Maeve O’Dea Interview
This is file #18, cycle 4. Today’s date is August 9, 2019. This is Jean McMillen. I am interviewing Maeve O’Dea who is a staff member at Berkshire Taconic Community Foundation. She is going to talk about her job, the structure and anything else pertaining to that foundation. But first we’ll begin with the difficult stuff…
JM:What is your name?
MO’D:My name is Maeve O’Dea
JM:How did you come to Lakeville from Cork, Ireland?
MO’D: My brother came here before I did. I would come to visit him from time to time. On one of those visits I met the man who is now my husband. We moved over here in 1991.
JM:When did you join the Berkshire Taconic Community Foundation?
MO’D: In 1992
JM:How did you find out about it?
MO’D:The Lakeville Journal (See Janet Manko interview) I was looking for a job and they were looking for a person.
JM:What was your job description?
MO’D:It was assistant to the Executive Director.
JM:Is that the same position you hold now?
MO’D:No, now I am Program Director. My job now is to oversee all grant making for the Foundation.
JM:Who were the founders?
MO’D:The founders were Robert Blum, along with Dana Creel, Bill Olsen, Carl Stoeker, and Don T. Warner.
JM:What is the area that you serve currently?
MO’D:It is the northwest corner of Litchfield County, the northeast corner of Duchess County in New York, all of Columbia County in New York, and all of Berkshire County in Massachusetts.
JM:How long has the foundation existed?
MO’D:The foundation began in 1987.
JM:How many staff members presently?
MO’D:There are 19.2.
JM:Now we get into the tricky part. The structure has grants and funds?
MO’D:The structure has funds that make up the grants.
JM:Let’s talk about grants first. What kind of grants do you have?
MO’D:We have many different types of grants. We have grants that people can apply for: there are competitive grants which are given out through our area funds which are funds that have a particular geographic area focus, our scholarship funds, education enrichment funds, and some field on interest funds as for instance funds for artists. We have a fund for the environment. Other grants are recommended by donor advisors. They are people who have created funds at the foundation to be used for charitable giving. Other grants are more pro-active; that is where the foundation identifies where there is a need for funding. They then either create or support programming for that need. For instance our Northwest Corner Fund is currently focused on the opioid abuse epidemic: all of their funding is going towards that issue. That supports a curriculum in all of the middle schools in Region #1 with people from the McCall Foundation of Torrington.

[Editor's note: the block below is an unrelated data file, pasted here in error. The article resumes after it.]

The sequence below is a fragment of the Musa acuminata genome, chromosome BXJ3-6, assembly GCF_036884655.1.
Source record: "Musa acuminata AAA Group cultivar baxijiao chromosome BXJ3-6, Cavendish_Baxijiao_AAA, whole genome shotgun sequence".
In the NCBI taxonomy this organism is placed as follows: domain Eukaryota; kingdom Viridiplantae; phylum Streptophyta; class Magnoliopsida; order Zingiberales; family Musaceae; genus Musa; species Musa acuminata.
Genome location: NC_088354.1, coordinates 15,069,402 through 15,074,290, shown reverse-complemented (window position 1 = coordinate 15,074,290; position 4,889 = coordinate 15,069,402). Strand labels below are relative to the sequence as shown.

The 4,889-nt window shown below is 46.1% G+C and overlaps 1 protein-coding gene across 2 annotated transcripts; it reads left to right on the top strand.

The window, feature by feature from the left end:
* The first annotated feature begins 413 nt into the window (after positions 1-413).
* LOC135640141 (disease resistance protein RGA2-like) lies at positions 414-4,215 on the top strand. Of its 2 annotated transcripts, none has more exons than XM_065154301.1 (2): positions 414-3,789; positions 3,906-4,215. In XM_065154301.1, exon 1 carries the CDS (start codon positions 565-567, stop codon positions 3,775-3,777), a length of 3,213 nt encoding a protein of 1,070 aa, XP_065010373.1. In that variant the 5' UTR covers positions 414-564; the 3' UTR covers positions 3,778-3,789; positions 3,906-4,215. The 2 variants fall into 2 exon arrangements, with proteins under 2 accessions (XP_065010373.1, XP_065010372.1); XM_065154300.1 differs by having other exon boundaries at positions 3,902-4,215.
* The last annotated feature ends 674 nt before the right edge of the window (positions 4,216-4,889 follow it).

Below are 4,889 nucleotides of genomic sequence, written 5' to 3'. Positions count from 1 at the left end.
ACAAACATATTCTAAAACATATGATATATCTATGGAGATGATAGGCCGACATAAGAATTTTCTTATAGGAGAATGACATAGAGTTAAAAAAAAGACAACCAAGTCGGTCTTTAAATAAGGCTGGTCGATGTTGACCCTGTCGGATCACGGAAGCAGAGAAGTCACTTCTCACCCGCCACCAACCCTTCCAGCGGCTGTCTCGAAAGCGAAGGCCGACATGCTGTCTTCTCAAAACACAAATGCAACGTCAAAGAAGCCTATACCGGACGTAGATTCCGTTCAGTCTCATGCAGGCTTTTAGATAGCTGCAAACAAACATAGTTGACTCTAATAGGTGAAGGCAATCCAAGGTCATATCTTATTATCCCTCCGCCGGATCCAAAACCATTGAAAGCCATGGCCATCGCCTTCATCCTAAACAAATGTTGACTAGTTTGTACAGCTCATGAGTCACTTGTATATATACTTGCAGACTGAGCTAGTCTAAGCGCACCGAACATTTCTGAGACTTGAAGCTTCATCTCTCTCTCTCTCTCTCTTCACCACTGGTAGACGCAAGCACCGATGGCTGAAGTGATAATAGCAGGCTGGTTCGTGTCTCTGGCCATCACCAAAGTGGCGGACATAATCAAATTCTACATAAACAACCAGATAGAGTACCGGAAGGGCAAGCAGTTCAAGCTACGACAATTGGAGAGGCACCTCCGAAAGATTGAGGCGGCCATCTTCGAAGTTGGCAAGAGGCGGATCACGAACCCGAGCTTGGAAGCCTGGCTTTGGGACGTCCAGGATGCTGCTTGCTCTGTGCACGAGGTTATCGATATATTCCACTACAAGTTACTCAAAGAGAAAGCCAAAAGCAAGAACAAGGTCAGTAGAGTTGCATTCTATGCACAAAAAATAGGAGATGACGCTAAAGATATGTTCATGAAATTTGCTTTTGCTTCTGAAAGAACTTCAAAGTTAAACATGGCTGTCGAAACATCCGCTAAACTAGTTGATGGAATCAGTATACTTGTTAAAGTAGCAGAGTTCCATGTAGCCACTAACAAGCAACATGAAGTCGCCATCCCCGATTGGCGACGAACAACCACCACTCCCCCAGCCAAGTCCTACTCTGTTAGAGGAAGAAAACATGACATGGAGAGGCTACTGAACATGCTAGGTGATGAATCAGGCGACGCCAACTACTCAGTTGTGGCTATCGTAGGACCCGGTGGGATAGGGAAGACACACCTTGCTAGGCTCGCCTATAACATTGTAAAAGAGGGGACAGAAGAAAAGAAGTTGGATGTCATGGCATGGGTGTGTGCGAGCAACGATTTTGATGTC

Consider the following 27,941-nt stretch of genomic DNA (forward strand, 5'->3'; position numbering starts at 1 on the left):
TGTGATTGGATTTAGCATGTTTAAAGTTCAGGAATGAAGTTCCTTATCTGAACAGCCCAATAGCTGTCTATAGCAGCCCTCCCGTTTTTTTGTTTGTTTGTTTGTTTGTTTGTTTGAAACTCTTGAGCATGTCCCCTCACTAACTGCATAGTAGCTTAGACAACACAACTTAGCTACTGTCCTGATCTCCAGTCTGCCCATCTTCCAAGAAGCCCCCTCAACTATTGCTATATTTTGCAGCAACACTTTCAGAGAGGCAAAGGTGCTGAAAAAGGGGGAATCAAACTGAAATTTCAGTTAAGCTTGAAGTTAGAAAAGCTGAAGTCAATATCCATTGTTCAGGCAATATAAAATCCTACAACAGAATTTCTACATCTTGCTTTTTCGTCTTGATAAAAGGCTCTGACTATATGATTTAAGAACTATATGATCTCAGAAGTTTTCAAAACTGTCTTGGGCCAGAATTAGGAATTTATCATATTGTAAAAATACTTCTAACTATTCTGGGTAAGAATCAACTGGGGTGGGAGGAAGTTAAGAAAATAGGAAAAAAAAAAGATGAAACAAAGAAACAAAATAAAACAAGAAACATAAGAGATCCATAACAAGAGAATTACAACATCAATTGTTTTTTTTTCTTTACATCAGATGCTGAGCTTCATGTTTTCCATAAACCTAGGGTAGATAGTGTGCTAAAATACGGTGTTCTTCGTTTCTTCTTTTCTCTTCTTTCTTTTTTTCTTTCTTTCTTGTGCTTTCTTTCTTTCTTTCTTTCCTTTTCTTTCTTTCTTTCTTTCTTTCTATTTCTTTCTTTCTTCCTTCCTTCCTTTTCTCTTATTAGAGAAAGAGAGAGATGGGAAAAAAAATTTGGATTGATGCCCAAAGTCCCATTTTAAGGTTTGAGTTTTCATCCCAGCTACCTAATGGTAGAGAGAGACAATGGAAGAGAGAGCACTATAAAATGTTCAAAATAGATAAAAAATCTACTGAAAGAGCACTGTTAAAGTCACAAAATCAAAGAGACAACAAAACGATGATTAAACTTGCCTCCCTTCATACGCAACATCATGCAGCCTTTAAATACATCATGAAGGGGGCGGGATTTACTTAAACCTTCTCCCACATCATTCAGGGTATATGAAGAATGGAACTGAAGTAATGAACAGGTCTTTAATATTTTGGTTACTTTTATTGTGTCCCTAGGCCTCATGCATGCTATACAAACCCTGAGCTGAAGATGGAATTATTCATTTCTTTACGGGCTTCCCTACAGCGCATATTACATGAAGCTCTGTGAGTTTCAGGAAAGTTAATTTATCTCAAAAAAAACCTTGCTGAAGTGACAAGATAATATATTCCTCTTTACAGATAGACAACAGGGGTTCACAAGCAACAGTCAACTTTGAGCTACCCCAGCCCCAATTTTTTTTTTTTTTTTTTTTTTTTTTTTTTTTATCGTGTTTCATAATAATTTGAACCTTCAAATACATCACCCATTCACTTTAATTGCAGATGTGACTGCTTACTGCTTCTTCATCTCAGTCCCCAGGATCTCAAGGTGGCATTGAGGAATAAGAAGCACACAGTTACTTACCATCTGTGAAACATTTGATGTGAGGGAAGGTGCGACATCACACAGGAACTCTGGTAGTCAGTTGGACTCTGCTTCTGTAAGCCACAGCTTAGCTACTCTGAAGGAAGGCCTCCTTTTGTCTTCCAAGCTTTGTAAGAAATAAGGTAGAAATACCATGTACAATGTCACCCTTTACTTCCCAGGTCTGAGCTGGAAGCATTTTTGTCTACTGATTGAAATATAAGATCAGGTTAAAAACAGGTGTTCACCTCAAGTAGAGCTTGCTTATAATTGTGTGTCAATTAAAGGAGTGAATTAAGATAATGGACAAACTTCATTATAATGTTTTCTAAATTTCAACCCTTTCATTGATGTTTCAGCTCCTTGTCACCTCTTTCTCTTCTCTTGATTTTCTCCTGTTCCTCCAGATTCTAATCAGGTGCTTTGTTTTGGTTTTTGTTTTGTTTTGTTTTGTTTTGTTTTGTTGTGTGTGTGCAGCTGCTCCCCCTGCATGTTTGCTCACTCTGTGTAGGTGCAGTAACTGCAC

JM:I think that you said that with grants about 50% are donor grants, competitive grants are about 25% and leadership grants about 25%.
MO’D:Those are my estimates.
JM:You mentioned area funds with the Northwest Corner opioid, you mentioned Southern and Central Berkshire. Could you give me an example of some of the managed funds that are investment services?
MO’D:Some of our funds are held for non-profit organizations; in the Northwest Corner we have funds for Women’s Support Services, Hotchkiss Library in Sharon. In those cases the funds are invested through the foundation. Over all of our assets together, we have about 150 million dollars so we have a very sophisticated process. The organizations call on those funds annually to support their operation.
JM:In general what is an advisory committee do?
MO’D:Particularly for our area funds or field of interest funds or education funds these have committees made up of community residents who recommend funding to the foundation. Because we have such a large and dispersed geographic area, it is not feasible for the Board of Directors to review every single grant application or to know what is really best for every corner of our catchment area. Our board relies on these advisory committee members to know what is really needed in their community and what is the best use of the funding. Typically there is an annual funding cycle where those committees review grant applications: they are looking at reports from previous grants, often times they are going out to visit programs. Then they come together with staff to make their recommendations. That goes back to the board for their next meeting.
JM:How many people are on your Board of Directors?3.
MO’D:We are now at 23 or 25 at the moment. Those are people from the four counties that we serve.
JM:For the Board of Directors how many years make a term?
MO’D:Three 3 years terms with nine years total.
JM:Then do the board members go off the board or can you go back on again?
MO’D:You could, no one has done that yet. What more typically happens it that you will continue to serve on a committee.
JM:So you go from the board to a committee>
JM:Using all the expertise you can get.
MO’D:We need every bit of it.
JM:How are you funded?
MO’D:We are funded through the community: it is really people who want to support their communities and to make them better. They create funds in the foundation or they give money to existing funds. We have gifts large and small from well under $100 up to $1,000,000 and everything in between.